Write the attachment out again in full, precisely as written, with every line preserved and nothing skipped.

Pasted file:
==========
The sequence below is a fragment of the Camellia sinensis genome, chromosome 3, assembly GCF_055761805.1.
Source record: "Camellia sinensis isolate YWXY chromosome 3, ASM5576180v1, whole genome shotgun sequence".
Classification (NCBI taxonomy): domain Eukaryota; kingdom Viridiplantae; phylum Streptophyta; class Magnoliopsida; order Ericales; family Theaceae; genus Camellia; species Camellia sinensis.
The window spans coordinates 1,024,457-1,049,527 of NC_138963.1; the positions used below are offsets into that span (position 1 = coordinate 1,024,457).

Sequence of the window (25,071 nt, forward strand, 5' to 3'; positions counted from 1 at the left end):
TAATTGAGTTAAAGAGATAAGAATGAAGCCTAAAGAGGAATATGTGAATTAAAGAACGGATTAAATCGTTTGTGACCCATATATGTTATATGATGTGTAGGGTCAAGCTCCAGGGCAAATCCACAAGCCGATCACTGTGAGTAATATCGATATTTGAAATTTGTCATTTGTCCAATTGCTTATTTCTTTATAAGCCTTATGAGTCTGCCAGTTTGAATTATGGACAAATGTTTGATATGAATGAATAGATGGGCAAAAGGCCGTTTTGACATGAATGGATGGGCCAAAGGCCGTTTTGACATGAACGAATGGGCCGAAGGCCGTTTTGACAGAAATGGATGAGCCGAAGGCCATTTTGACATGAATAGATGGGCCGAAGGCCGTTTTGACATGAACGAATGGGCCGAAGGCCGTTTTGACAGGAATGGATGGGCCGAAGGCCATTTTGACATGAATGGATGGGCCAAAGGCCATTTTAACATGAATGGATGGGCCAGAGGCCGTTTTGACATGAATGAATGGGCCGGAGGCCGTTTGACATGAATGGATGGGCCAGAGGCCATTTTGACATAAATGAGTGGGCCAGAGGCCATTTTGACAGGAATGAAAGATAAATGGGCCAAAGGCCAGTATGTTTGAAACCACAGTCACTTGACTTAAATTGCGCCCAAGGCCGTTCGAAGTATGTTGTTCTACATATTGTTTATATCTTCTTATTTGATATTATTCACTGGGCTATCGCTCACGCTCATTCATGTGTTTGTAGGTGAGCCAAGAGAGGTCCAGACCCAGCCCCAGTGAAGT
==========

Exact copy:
The sequence below is a fragment of the Camellia sinensis genome, chromosome 3, assembly GCF_055761805.1.
Source record: "Camellia sinensis isolate YWXY chromosome 3, ASM5576180v1, whole genome shotgun sequence".
Classification (NCBI taxonomy): domain Eukaryota; kingdom Viridiplantae; phylum Streptophyta; class Magnoliopsida; order Ericales; family Theaceae; genus Camellia; species Camellia sinensis.
The window spans coordinates 1,024,457-1,049,527 of NC_138963.1; the positions used below are offsets into that span (position 1 = coordinate 1,024,457).

Sequence of the window (25,071 nt, forward strand, 5' to 3'; positions counted from 1 at the left end):
TAATTGAGTTAAAGAGATAAGAATGAAGCCTAAAGAGGAATATGTGAATTAAAGAACGGATTAAATCGTTTGTGACCCATATATGTTATATGATGTGTAGGGTCAAGCTCCAGGGCAAATCCACAAGCCGATCACTGTGAGTAATATCGATATTTGAAATTTGTCATTTGTCCAATTGCTTATTTCTTTATAAGCCTTATGAGTCTGCCAGTTTGAATTATGGACAAATGTTTGATATGAATGAATAGATGGGCAAAAGGCCGTTTTGACATGAATGGATGGGCCAAAGGCCGTTTTGACATGAACGAATGGGCCGAAGGCCGTTTTGACAGAAATGGATGAGCCGAAGGCCATTTTGACATGAATAGATGGGCCGAAGGCCGTTTTGACATGAACGAATGGGCCGAAGGCCGTTTTGACAGGAATGGATGGGCCGAAGGCCATTTTGACATGAATGGATGGGCCAAAGGCCATTTTAACATGAATGGATGGGCCAGAGGCCGTTTTGACATGAATGAATGGGCCGGAGGCCGTTTGACATGAATGGATGGGCCAGAGGCCATTTTGACATAAATGAGTGGGCCAGAGGCCATTTTGACAGGAATGAAAGATAAATGGGCCAAAGGCCAGTATGTTTGAAACCACAGTCACTTGACTTAAATTGCGCCCAAGGCCGTTCGAAGTATGTTGTTCTACATATTGTTTATATCTTCTTATTTGATATTATTCACTGGGCTATCGCTCACGCTCATTCATGTGTTTGTAGGTGAGCCAAGAGAGGTCCAGACCCAGCCCCAGTGAAGT